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Why Artisanal Cider-Makers Hate the Fizzy Stuff Sold in Six-Packs


On a warm spring afternoon earlier this year, I hiked around Autumn Stoschek’s orchards, which are perched on the steep slopes surrounding her cidery in the Finger Lakes region of New York.

The region’s cool climate is ideal for growing cider apples, and dozens of different microclimates, elevations, and soil types produce a huge number of variations in flavor and fruit quality.

At Eve’s Cidery, Stoschek organically grows more than 50 varieties of heritage cider apples, harvesting them as they ripen and shuttling them to the cider press located in what used to be her family’s dairy farm. All of her ciders are fermented, matured, and bottled on the premises, the 750-milliliter bottles stored and stacked high in wooden crates in what used to be a barn. It’s a labor-intensive process, but to Stoschek, it’s worth it.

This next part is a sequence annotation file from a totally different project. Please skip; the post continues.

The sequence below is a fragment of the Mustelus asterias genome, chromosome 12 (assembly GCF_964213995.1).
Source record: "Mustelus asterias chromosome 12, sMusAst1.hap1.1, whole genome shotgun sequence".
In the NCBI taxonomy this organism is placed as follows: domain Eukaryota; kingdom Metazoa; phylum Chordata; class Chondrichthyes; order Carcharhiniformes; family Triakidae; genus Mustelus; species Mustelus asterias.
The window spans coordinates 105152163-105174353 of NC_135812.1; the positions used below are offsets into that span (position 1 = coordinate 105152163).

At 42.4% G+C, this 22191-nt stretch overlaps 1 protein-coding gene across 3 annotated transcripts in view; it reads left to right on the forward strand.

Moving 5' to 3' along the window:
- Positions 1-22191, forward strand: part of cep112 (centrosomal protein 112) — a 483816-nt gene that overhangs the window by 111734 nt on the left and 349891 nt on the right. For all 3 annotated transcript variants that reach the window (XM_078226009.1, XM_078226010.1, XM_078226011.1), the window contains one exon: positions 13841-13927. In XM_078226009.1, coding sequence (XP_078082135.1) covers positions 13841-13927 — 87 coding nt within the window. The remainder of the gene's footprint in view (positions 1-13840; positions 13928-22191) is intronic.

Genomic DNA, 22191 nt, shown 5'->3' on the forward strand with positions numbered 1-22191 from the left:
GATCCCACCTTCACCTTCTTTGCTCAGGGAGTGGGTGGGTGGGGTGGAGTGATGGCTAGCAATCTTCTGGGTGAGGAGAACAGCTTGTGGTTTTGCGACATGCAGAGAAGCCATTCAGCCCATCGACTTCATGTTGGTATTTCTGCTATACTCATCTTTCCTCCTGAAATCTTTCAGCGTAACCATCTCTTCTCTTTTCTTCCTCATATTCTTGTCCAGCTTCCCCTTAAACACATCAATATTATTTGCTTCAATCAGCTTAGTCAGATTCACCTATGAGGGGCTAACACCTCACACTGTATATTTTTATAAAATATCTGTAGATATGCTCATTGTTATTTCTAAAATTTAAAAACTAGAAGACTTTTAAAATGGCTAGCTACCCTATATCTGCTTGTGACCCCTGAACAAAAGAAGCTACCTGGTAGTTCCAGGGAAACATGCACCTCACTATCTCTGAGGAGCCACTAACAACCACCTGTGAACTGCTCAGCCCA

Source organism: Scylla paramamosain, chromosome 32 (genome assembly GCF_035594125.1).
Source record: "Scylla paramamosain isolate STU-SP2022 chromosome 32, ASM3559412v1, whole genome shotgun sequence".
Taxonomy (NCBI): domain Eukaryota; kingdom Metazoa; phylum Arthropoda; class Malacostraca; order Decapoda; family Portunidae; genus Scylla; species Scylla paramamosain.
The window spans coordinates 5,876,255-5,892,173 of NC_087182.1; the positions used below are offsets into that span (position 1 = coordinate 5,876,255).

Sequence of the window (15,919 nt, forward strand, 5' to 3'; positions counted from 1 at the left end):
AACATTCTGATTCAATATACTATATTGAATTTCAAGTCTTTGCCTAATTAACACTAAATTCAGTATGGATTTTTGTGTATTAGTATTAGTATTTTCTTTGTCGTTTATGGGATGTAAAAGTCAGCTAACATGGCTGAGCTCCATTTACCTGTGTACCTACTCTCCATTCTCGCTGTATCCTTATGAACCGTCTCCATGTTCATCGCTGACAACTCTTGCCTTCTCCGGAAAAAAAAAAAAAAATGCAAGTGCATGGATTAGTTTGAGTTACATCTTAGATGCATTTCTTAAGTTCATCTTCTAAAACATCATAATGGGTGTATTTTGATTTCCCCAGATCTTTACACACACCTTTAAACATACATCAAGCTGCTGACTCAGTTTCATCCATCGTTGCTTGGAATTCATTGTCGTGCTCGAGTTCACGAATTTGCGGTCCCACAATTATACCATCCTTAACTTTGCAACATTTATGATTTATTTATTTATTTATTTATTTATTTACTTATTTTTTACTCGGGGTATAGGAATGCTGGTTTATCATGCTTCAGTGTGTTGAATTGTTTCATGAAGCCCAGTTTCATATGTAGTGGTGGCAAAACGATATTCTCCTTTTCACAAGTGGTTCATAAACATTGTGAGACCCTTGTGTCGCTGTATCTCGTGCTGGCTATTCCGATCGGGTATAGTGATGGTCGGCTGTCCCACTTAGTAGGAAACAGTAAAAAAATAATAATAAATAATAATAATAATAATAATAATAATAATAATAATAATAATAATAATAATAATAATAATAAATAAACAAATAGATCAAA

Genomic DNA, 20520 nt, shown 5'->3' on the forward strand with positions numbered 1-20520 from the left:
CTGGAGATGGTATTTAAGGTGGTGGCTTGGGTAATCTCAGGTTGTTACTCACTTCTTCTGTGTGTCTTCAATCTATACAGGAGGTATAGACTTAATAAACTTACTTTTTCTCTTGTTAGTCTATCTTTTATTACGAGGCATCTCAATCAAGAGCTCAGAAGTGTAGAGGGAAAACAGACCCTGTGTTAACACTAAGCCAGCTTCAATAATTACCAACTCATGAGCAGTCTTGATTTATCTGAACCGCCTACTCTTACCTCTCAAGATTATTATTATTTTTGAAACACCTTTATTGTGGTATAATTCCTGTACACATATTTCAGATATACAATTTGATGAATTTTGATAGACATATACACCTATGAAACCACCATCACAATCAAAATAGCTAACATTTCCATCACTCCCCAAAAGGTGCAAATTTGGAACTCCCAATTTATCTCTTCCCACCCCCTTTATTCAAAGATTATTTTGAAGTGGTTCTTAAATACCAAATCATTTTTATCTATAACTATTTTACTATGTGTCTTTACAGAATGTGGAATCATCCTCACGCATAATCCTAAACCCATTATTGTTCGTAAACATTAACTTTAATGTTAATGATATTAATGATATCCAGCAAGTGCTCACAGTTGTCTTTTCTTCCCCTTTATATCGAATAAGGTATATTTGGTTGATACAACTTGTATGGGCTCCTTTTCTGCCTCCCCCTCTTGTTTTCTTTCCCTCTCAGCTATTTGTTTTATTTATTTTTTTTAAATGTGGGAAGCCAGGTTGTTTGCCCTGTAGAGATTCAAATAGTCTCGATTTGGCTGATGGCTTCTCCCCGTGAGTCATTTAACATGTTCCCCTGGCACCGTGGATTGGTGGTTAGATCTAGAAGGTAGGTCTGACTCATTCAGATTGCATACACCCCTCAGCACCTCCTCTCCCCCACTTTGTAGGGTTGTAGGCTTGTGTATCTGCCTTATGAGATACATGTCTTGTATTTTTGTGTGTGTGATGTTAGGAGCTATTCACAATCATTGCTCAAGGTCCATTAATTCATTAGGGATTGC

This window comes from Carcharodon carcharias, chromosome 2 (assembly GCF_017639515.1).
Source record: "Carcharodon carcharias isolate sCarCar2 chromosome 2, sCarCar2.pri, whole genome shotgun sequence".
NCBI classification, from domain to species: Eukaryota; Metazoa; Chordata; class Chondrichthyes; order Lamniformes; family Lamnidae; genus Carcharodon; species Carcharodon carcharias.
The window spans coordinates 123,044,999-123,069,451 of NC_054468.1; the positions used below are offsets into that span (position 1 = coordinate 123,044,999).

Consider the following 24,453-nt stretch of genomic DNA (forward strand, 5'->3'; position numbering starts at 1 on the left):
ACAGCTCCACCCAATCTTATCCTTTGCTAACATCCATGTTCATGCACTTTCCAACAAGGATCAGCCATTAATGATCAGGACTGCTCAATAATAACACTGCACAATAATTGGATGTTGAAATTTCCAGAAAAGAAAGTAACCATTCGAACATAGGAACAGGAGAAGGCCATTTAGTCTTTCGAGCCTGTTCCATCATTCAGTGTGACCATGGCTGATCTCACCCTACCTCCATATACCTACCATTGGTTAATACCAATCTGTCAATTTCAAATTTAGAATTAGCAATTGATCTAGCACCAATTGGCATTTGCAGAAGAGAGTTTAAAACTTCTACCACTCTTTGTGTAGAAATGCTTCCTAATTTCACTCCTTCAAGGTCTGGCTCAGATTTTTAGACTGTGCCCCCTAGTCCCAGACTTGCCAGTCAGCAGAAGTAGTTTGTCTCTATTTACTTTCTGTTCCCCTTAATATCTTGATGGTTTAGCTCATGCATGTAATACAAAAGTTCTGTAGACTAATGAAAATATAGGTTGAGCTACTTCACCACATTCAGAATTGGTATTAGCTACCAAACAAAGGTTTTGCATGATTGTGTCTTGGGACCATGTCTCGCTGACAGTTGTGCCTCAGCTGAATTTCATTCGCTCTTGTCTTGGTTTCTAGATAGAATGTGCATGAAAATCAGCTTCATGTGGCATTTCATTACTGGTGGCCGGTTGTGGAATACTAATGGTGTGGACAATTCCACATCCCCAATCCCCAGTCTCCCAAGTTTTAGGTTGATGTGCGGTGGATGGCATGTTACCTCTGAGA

It’s almost a crime to put Stoschek’s hard cider in the same category as the sweet, fizzy drinks that are currently available in convenience stores by the six-pack. Her still, dry Albee Hill cider recently scored a 93 in Wine Enthusiast; her ciders have been featured in Vogue. Her Northern Spy sparkling dry cider, which sells for around $17 a bottle, is a revelation: The aroma is full and sweet, smelling irresistibly of fruit, but its texture is clean and crisp. It reminded me more of a Riesling than of any cider I’d had before.


read more on slate.com